Missionaries for various religious groups, including the Church of Jesus Christ of Latter-day Saints and Jehovah's Witnesses, are present in the country. Although they proselytize without hindrance within the country, a more restrictive law on visas for resident foreigners has complicated their efforts and drawn criticism. The new law went into effect January 1. It requires that aliens apply for work visas before entering the country and provide financial information when doing so. The law is aimed at stopping illegal workers and does not specifically prohibit religious workers.
In March the Government negotiated a framework agreement on the protection and preservation of the remnants of a medieval Jewish cemetery uncovered in 1997 at a commercial construction site in downtown Prague. More than 100 sets of remains removed by archaeologists in 1999 were to be reburied at the site. The remaining graves on the site were to be encased in cement. The Government agreed to pay $1.2 million (45 million Czech crowns) in compensation to the Czech Insurance Company, owner of the site. Twenty-five adjacent parcels believed to contain intact graves from the same cemetery were designated a national cultural monument. Minister of Culture Pavel Dostal published an editorial piece in July concerning the negotiations over the cemetery that many observers considered anti-Semitic. Dostal denied any anti-Semitic intent. In September the remains were buried in the New Jewish Cemetery in Prague instead. Although the local Jewish community considers the matter settled, some international Jewish groups expressed dissatisfaction at the manner in which the Czech Insurance Company implemented the March agreement.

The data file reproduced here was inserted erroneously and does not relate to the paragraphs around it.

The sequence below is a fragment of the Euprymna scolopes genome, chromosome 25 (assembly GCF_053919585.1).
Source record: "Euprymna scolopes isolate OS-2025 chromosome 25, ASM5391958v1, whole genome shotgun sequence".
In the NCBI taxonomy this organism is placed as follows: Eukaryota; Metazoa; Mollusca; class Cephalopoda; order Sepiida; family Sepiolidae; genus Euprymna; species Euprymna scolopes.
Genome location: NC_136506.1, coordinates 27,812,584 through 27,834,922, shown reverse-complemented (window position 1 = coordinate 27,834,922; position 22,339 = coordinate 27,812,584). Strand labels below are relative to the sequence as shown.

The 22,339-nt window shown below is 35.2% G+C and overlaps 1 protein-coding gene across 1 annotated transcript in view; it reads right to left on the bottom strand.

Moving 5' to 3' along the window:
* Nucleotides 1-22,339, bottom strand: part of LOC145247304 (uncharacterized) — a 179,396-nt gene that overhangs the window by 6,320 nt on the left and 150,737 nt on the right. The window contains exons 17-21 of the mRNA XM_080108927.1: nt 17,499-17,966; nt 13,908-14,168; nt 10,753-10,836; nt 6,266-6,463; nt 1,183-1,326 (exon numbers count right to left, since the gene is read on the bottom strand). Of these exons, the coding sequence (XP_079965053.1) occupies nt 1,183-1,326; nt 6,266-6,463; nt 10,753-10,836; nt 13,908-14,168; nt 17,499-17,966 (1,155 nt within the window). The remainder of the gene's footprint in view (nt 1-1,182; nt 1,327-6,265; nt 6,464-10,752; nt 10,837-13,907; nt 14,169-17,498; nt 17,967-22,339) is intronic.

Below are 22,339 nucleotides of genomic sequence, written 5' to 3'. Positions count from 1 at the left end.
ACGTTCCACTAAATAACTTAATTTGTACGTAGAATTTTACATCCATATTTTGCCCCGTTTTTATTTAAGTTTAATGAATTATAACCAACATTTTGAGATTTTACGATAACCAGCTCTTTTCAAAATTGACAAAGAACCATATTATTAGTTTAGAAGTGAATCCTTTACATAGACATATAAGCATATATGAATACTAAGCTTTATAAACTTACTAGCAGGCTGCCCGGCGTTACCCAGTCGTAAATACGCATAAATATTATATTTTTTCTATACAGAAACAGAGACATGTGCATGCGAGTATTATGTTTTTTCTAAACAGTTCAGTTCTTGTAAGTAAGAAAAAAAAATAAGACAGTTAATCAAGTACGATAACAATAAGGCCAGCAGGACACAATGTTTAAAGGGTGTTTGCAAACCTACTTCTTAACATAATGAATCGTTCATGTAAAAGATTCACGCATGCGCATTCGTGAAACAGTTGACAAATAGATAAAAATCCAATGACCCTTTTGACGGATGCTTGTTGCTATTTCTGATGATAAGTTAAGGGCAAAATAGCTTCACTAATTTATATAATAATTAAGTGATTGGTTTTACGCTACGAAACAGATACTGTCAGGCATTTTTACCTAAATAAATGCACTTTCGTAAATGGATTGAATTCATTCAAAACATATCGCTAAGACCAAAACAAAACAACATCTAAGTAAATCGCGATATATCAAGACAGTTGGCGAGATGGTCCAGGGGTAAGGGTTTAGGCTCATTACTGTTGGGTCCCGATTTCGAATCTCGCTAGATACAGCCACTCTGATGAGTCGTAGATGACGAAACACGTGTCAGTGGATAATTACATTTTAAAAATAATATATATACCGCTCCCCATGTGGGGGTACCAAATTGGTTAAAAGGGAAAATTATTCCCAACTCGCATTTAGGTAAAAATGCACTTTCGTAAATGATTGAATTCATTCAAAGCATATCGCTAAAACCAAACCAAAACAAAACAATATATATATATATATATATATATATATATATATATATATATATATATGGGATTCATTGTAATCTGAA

d. Freedom of Movement Within the Country, Foreign Travel, Emigration, and Repatriation
The law provides for freedom of movement to travel domestically and abroad, as well as for emigration and repatriation, and the Government respects these rights in practice. Czechs who emigrated during the period of Communist rule frequently return to visit or live. A law passed in September 1999 permits such persons to regain citizenship without having to relinquish a foreign citizenship that they acquired during that time. Citizenship is not revoked for political reasons.